Concerns over obstetrical care. Why is there no adult intensive care unit in any of our maternity hospitals?

[Speaking in the Seanad during Order of Business]

I propose that the Minister for Health or the Minister of State at the Department of Health should come to the House to brief us urgently on what is happening with obstetrical care.

It is now more than two years since the tragic death of Savita Halappanavar in Galway. Since then we have highlighted many other occasions where there have been concerns about the adequacy of the resourcing of obstetrical care. We have had one entire inquiry about another episode in a hospital in another part of the country. A common theme across all of these is a desperate, unbelievable shortage of obstetricians per head of population, placing an inappropriate burden of responsibility on trainee doctors. Trainee doctors are there exclusively to train; that is why they are here. Our service should not depend on the labour of trainee doctors; we should be educating trainee doctors. Unfortunately we have a shortage of fully trained specialists and it is much easier to have departures from the high-quality care we would have.

Much phraseology was tossed around over recent years about the superlative quality of maternal care in Ireland and that it was the safest country to have a baby. We now know that is not the case. It is a very safe country and we have wonderful doctors and midwives but just do not have enough of them.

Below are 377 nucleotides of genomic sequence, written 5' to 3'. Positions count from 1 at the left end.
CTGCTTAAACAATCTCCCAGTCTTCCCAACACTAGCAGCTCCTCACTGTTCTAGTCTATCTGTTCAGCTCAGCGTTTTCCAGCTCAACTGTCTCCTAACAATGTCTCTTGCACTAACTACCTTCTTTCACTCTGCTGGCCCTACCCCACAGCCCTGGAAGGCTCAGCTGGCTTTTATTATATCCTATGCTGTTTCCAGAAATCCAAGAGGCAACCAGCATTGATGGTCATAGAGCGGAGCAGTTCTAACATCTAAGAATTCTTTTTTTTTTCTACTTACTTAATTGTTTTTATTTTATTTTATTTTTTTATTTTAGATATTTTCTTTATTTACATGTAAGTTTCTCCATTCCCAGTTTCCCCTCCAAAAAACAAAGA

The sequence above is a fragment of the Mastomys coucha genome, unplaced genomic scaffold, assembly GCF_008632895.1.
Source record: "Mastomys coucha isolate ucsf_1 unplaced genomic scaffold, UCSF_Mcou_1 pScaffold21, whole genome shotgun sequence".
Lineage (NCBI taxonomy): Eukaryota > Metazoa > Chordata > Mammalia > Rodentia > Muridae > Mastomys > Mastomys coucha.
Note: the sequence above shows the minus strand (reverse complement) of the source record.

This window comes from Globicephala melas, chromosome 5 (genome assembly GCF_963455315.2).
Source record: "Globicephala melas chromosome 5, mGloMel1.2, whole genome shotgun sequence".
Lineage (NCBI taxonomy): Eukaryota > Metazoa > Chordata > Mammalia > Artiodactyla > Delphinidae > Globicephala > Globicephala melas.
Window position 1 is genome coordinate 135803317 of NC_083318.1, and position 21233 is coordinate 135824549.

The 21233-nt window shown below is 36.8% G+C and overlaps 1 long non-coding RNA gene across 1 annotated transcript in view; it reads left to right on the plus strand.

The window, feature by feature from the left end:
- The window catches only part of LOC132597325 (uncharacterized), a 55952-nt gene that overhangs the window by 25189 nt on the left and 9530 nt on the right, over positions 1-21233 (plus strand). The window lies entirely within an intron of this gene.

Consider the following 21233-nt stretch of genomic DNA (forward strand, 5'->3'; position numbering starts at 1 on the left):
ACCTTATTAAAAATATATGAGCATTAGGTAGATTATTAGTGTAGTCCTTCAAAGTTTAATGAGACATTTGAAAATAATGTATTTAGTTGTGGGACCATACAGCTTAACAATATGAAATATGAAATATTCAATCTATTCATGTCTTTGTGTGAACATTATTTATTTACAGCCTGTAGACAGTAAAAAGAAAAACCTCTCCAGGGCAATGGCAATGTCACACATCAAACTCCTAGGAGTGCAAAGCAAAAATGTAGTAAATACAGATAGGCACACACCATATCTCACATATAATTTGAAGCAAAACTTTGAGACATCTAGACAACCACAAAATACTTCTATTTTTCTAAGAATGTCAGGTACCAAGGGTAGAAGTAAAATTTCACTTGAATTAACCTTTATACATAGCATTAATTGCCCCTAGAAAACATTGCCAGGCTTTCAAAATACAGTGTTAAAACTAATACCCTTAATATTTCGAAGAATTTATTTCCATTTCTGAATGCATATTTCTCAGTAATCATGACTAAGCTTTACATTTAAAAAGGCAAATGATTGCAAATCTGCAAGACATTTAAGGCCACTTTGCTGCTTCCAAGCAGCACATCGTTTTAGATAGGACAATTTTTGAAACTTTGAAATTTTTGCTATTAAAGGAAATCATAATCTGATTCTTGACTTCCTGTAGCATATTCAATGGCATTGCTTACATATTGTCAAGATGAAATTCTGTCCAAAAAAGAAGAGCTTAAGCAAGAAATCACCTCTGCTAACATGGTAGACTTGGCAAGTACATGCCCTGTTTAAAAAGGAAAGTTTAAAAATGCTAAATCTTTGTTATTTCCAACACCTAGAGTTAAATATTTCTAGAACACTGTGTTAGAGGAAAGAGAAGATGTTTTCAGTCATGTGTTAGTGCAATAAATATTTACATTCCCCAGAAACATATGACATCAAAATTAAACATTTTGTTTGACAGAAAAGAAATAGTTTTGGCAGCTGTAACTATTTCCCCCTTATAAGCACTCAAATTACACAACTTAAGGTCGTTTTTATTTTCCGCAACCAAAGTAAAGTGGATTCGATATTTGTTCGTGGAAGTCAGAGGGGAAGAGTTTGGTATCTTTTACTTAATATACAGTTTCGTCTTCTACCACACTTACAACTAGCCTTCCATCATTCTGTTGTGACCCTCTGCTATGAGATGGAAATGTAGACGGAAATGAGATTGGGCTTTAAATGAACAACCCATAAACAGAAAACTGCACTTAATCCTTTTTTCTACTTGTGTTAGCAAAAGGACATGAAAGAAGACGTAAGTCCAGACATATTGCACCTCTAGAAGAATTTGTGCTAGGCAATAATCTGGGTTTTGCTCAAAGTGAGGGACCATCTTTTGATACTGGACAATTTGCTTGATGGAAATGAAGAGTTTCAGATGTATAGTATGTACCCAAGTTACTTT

In the past 24 hours Sam Coulter Smith has highlighted another glaring problem. None of the three maternity hospitals in Dublin, which are among the three largest delivery units for babies in Europe, has an adult intensive-care unit. This means that anyone who develops a serious medical complication must be transferred from the campus of the maternity hospital to another hospital. Once there is that kind of blockage in the care of a patient, be it transferring them to a neurosurgery centre to a cardiac centre or to an intensive-care unit, there will inevitably be delays. A degree of triage starts to creep in and occasionally, sadly, there will be an outcome that is inferior. I acknowledge that not every hospital can have every facility. However, there is clearly something wrong when three of the largest maternity hospitals in Europe are in one city and not one of them can have an intensive-care unit. That is wrong.

I ask for the Minister to come in to us today because I am not one bit happy. I have raised the issue of obstetrical care on a number of occasions in a number of contexts and we still have not had a clear answer. There has been huge debate over whether it is suitable to locate a children’s hospital some place because of car parking, bus stops and such things. There has been a totally inadequate debate on the issue of where our young women – in some cases slightly older women – go to have babies and the level of support for them.

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